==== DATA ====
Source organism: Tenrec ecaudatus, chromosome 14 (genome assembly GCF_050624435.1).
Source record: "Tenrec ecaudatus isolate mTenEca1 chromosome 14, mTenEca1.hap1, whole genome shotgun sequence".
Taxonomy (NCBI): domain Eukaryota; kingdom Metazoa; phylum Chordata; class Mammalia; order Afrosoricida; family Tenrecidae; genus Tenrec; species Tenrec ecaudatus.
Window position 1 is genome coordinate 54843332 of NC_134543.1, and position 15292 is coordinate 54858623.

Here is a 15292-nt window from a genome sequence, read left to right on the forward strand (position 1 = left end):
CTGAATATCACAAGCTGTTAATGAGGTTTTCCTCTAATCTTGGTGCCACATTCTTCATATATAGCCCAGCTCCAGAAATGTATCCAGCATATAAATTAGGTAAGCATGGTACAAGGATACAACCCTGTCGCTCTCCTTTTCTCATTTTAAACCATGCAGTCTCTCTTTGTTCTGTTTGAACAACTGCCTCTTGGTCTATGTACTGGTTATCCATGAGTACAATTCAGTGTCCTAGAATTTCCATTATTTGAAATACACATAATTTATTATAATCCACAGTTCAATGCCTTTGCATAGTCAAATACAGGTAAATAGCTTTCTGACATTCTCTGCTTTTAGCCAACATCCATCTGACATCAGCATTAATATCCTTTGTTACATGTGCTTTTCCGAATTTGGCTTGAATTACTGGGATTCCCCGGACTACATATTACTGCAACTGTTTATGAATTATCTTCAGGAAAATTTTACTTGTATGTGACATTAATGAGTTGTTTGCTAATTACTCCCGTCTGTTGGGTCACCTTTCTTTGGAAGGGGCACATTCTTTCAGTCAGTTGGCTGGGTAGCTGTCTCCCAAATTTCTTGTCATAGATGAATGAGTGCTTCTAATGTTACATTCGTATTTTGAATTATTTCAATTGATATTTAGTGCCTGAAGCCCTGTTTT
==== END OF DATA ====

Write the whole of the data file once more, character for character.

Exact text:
Source organism: Tenrec ecaudatus, chromosome 14 (genome assembly GCF_050624435.1).
Source record: "Tenrec ecaudatus isolate mTenEca1 chromosome 14, mTenEca1.hap1, whole genome shotgun sequence".
Taxonomy (NCBI): domain Eukaryota; kingdom Metazoa; phylum Chordata; class Mammalia; order Afrosoricida; family Tenrecidae; genus Tenrec; species Tenrec ecaudatus.
Window position 1 is genome coordinate 54843332 of NC_134543.1, and position 15292 is coordinate 54858623.

Here is a 15292-nt window from a genome sequence, read left to right on the forward strand (position 1 = left end):
CTGAATATCACAAGCTGTTAATGAGGTTTTCCTCTAATCTTGGTGCCACATTCTTCATATATAGCCCAGCTCCAGAAATGTATCCAGCATATAAATTAGGTAAGCATGGTACAAGGATACAACCCTGTCGCTCTCCTTTTCTCATTTTAAACCATGCAGTCTCTCTTTGTTCTGTTTGAACAACTGCCTCTTGGTCTATGTACTGGTTATCCATGAGTACAATTCAGTGTCCTAGAATTTCCATTATTTGAAATACACATAATTTATTATAATCCACAGTTCAATGCCTTTGCATAGTCAAATACAGGTAAATAGCTTTCTGACATTCTCTGCTTTTAGCCAACATCCATCTGACATCAGCATTAATATCCTTTGTTACATGTGCTTTTCCGAATTTGGCTTGAATTACTGGGATTCCCCGGACTACATATTACTGCAACTGTTTATGAATTATCTTCAGGAAAATTTTACTTGTATGTGACATTAATGAGTTGTTTGCTAATTACTCCCGTCTGTTGGGTCACCTTTCTTTGGAAGGGGCACATTCTTTCAGTCAGTTGGCTGGGTAGCTGTCTCCCAAATTTCTTGTCATAGATGAATGAGTGCTTCTAATGTTACATTCGTATTTTGAATTATTTCAATTGATATTTAGTGCCTGAAGCCCTGTTTT